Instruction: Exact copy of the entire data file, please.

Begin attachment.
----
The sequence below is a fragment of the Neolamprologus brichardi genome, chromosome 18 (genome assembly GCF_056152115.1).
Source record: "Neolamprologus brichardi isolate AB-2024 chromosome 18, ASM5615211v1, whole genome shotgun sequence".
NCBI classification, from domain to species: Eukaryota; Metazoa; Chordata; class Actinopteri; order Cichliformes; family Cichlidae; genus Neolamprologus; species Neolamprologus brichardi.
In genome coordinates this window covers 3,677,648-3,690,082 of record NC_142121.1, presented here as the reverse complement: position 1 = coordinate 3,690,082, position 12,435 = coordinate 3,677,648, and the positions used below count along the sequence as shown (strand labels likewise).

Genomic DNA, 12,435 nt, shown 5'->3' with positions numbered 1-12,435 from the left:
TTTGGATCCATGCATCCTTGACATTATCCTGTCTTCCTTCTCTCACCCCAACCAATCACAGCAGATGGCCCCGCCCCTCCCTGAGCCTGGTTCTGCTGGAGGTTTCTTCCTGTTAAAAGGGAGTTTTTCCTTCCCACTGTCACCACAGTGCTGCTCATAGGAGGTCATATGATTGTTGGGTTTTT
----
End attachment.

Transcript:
The sequence below is a fragment of the Neolamprologus brichardi genome, chromosome 18 (genome assembly GCF_056152115.1).
Source record: "Neolamprologus brichardi isolate AB-2024 chromosome 18, ASM5615211v1, whole genome shotgun sequence".
NCBI classification, from domain to species: Eukaryota; Metazoa; Chordata; class Actinopteri; order Cichliformes; family Cichlidae; genus Neolamprologus; species Neolamprologus brichardi.
In genome coordinates this window covers 3,677,648-3,690,082 of record NC_142121.1, presented here as the reverse complement: position 1 = coordinate 3,690,082, position 12,435 = coordinate 3,677,648, and the positions used below count along the sequence as shown (strand labels likewise).

Genomic DNA, 12,435 nt, shown 5'->3' with positions numbered 1-12,435 from the left:
TTTGGATCCATGCATCCTTGACATTATCCTGTCTTCCTTCTCTCACCCCAACCAATCACAGCAGATGGCCCCGCCCCTCCCTGAGCCTGGTTCTGCTGGAGGTTTCTTCCTGTTAAAAGGGAGTTTTTCCTTCCCACTGTCACCACAGTGCTGCTCATAGGAGGTCATATGATTGTTGGGTTTTT